Increase voting power of developing countries: G24 to WB

Increase voting power of developing countries G24 to WBWASHINGTON: The Group of 24, popularly known as G24, has called on the World Bank to increase the voting power of developing countries and introduce moves for equitable voting power.

In a statement issued on Thursday on the sidelines of the annual Spring meeting of the International Monetary Fund and the World Bank, G-24 ministers stressed that economic weight of a country should be the primary component of the new formula.

G24, of which India is also a member, was established in 1971 to coordinate the positions of developing countries on international monetary and development finance issues and to ensure that their interests were adequately represented in negotiations on international monetary matters.

“We call for a World Bank’s shareholding review that meaningfully increases the voting power of developing countries and moves toward equitable voting power, while also protecting the voting power of the smallest poor countries,” the statement said.

Economic weight should be the primary component of the new formula with as much weight on this component as possible, the group said, adding that greater weight should be given to the GDP PPP in determining the economic power of countries.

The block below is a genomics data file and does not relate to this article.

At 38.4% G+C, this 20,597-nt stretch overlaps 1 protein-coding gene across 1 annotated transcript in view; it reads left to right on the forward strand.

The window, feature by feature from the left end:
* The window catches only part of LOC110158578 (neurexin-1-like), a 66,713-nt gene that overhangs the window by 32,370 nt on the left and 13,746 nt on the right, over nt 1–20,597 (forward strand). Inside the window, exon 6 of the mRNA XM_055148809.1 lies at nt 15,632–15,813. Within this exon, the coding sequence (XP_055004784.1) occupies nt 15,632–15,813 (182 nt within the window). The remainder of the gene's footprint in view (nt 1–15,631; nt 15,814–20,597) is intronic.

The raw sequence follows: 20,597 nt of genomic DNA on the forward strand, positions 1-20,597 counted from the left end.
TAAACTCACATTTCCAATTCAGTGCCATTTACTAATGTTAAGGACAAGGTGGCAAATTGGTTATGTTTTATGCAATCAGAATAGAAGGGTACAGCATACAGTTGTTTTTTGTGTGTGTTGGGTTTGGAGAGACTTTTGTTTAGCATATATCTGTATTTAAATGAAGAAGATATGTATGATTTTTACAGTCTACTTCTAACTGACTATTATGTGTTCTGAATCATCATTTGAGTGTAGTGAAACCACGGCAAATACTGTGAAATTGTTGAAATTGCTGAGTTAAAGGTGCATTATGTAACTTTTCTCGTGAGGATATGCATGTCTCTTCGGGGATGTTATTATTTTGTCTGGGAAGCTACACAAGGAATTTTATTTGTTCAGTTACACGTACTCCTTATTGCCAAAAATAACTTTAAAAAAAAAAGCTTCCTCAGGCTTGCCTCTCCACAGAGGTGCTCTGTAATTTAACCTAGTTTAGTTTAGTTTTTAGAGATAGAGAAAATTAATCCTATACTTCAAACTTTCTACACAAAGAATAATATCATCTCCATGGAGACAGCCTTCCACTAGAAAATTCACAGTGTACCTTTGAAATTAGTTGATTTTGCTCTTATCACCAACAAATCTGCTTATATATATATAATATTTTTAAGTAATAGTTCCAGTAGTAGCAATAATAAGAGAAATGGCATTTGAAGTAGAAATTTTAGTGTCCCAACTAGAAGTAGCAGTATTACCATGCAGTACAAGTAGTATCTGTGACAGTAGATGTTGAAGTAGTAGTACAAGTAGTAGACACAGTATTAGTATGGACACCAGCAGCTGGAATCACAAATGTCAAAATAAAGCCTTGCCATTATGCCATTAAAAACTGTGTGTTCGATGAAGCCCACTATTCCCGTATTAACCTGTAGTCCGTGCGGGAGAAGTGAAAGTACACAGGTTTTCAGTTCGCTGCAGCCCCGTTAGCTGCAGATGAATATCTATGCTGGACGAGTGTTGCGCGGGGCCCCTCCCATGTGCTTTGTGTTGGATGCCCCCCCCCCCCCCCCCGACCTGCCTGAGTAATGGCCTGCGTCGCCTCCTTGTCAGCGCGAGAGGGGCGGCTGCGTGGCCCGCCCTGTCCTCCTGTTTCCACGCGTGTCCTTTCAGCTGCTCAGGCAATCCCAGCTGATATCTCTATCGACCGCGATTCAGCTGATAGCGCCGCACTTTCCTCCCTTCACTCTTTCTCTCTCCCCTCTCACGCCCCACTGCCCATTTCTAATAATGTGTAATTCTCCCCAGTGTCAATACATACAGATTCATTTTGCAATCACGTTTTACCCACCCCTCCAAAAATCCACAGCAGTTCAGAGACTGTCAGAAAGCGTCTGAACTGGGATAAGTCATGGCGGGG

The group also cautioned against regressive outcomes that could compromise the gains from previous reforms.

G24 said it was looking forward to an agreement on the dynamic formula by this year and General Capital Increase by next year.

Noting that the recovery of the global economy remains modest, with greater downside risks, the statement said growth in advanced economies remains sluggish, while it is moderating in emerging markets and developing countries (EMDCs), which still account for the bulk of global growth.

“The sharp drop in commodity prices has not materialized in positive effects globally, as has been expected, as we continue to face weaker global demand, tighter financial conditions, more volatile capital flows, and heightened security challenges,” the statement said.

“These headwinds could further weaken our growth outlook and contribution to global growth,” it said.

In light of this global reality, managing policy space, making economies more resilient to support macroeconomic stability, and achieving higher, more balanced and inclusive growth remain the G24 priorities, it said.

“Exchange rate flexibility, where appropriate, and reserve buffers, where available, could contribute to cushioning the impact of external shocks,” it said.

“We will continue to strengthen our fiscal and structural reforms and our financial systems, based on country-specific priorities, to diversify our economies and enhance our growth prospects, promote employment, competition, and productivity, while implementing macroeconomic and social policies to address inequality and alleviate poverty,” it added.–PTI

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